• Kindergarten – Giraffe’s Can’t Dance by Giles Andreae
    • First Grade – The Day the Crayons Quit by Drew Daywalt
    • Second Grade – Your Fantastic Elastic Brain by JoAnn Deak
    • Third Grade – Rosie Revere Engineer by Andrea Beaty
    • Fourth Grade – The Most Magnificent Thing by Ashley Spires  
  • Collaborative Poster Project – Each Middle School class created a collaborative poster that featured a student writing prompt, “The three things I love most about myself are…”, and an illustration of the Wonder’s main protagonist, Auggie. Students collaborated to assemble this art installation. The activity is designed for students to communicate and work together. Each student was given a square portion of the poster to fill in with their art and writing prompt. Once completed, students needed to find the class members with poster pieces adjacent to their own to finish the poster and create their masterpiece. The writing activity is truly insightful and reflective of the book’s central message of “Love yourself, Be Kind, Choose Kind.”

  • Pencil Activity – Middle school students wrote empowering messages on pencils and shared them with students from all grades around the school.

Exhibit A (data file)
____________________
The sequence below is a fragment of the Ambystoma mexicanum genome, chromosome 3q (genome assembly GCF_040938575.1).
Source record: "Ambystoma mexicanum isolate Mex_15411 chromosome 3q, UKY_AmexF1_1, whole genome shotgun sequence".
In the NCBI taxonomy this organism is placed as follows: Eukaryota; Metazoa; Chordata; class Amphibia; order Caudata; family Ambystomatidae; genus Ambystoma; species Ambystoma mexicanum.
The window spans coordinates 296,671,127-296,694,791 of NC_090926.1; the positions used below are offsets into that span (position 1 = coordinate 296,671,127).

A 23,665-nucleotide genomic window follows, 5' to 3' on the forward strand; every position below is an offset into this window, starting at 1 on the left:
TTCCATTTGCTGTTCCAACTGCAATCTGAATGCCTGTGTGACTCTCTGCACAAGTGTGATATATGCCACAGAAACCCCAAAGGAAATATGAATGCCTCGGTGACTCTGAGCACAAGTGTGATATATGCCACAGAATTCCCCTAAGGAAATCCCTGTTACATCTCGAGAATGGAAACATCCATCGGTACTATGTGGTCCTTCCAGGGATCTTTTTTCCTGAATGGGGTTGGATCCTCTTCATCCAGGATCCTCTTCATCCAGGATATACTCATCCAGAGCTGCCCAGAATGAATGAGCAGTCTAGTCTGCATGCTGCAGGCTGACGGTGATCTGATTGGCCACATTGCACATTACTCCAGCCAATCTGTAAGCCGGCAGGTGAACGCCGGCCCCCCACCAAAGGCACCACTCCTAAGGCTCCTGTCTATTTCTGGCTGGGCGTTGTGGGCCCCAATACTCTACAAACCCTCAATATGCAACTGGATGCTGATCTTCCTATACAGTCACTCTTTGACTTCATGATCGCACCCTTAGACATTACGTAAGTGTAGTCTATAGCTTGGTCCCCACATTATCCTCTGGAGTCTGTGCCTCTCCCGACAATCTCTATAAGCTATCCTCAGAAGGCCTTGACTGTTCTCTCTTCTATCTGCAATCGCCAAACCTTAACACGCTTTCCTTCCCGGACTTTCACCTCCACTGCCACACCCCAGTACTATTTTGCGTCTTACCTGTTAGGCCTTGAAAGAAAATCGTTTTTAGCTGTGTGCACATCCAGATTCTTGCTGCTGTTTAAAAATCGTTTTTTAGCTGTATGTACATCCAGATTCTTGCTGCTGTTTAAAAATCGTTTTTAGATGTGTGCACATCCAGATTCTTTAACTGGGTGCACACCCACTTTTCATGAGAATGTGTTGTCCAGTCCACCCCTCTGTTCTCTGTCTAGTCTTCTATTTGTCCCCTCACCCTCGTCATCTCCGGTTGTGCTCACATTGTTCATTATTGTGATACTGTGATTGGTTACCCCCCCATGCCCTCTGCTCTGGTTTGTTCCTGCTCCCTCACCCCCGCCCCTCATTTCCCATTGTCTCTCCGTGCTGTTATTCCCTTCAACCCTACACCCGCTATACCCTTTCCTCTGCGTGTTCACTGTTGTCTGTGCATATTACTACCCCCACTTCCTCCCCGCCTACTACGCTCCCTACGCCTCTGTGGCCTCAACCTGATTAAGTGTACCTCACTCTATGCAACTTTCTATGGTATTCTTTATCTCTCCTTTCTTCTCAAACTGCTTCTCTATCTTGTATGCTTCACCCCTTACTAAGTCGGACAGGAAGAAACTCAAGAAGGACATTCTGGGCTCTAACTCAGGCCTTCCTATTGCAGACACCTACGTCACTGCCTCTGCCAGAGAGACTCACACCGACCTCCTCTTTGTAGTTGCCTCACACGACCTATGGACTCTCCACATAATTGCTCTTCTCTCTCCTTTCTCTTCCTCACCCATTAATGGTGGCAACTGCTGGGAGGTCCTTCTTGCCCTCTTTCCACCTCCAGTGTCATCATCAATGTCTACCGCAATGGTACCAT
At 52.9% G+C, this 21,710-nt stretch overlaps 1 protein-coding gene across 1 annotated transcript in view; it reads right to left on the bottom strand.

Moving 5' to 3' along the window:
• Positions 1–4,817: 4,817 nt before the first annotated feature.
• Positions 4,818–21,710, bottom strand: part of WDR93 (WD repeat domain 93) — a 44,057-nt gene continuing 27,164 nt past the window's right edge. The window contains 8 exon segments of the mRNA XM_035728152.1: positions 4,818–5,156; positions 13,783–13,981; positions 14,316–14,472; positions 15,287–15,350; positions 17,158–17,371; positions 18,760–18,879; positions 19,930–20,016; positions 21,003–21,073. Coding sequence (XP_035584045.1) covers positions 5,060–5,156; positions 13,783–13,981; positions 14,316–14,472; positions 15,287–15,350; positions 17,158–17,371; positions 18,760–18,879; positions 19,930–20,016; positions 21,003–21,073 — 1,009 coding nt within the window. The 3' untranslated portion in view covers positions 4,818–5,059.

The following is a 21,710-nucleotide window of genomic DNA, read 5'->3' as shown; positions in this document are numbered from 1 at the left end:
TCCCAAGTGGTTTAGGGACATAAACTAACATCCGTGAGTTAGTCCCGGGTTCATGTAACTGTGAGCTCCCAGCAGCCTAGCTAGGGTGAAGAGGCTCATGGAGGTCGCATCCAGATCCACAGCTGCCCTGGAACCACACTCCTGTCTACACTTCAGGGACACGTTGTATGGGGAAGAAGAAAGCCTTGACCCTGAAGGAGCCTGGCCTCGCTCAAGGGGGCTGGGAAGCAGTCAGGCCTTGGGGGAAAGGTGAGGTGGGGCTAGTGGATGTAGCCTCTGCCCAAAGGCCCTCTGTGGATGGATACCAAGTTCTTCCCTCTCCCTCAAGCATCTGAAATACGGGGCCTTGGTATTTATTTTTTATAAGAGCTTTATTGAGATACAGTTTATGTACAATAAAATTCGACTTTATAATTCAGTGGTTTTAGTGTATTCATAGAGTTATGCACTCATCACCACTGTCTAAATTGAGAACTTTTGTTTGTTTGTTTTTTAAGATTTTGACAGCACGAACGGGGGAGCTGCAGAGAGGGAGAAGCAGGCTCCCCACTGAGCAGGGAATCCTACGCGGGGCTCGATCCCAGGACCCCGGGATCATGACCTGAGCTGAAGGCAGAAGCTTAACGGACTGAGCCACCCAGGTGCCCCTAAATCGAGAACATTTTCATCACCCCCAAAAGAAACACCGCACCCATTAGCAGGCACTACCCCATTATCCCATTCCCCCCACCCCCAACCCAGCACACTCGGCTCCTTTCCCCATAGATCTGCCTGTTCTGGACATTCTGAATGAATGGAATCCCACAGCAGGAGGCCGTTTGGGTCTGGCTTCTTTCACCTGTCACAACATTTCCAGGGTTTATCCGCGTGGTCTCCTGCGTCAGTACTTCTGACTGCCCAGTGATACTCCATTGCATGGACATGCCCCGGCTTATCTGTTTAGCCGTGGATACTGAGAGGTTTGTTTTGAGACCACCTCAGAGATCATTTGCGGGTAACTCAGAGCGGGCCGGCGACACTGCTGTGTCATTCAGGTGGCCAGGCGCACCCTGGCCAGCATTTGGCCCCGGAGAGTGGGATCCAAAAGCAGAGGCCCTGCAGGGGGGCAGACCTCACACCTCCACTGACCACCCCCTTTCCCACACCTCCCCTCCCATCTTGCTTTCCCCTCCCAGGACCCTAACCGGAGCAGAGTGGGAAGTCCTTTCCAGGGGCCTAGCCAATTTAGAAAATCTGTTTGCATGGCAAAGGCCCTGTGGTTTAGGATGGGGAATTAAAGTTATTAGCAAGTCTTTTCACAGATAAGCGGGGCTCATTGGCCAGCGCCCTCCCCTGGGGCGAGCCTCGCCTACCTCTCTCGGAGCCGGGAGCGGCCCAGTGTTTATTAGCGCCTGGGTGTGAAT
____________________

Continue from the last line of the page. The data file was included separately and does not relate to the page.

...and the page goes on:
• Team Building Games- These activities promote communication, respect, collaboration common goal, and problem solving. Students were challenged out of their comfort zones to work together in more gross motor activities. They had to find ways to show kindness and work together reach the goal. Some of the activities included “Human twister” and “Silent Birthday Line-up.” One of the highlights of the team challenges was our very own Escape Room by Breakout EDU. Teams solved clues about kindness and growth mindset to figure out combinations on a series of increasingly challenging locks. This was a very difficult challenge that required the teams to face disillusionment, disappointment and frustration in a positive way that didn’t detract from teamwork and goal orientation.


  • Assembly – Elementary Students kicked off their morning reading the storybook version of Wonder, We are Wonders, by RJ Palacio, and understanding the message that we may not be able to change the way we look, but we can change the way people see. We learned how important it was to judge people favorably, because we can learn so much about a person by talking and spending time with them.


  • Middle School students had their own kick off assembly talking about themes from Wonder and their roles for the day. In the afternoon, the Middle students had the opportunity to meet with another Jewish high school boy from Las Vegas who has a similar facial difference to the boy in the book. Our guest speaker gave an inspiring presentation on his “Wonder of the world” and the challenges and accomplishments he has faced.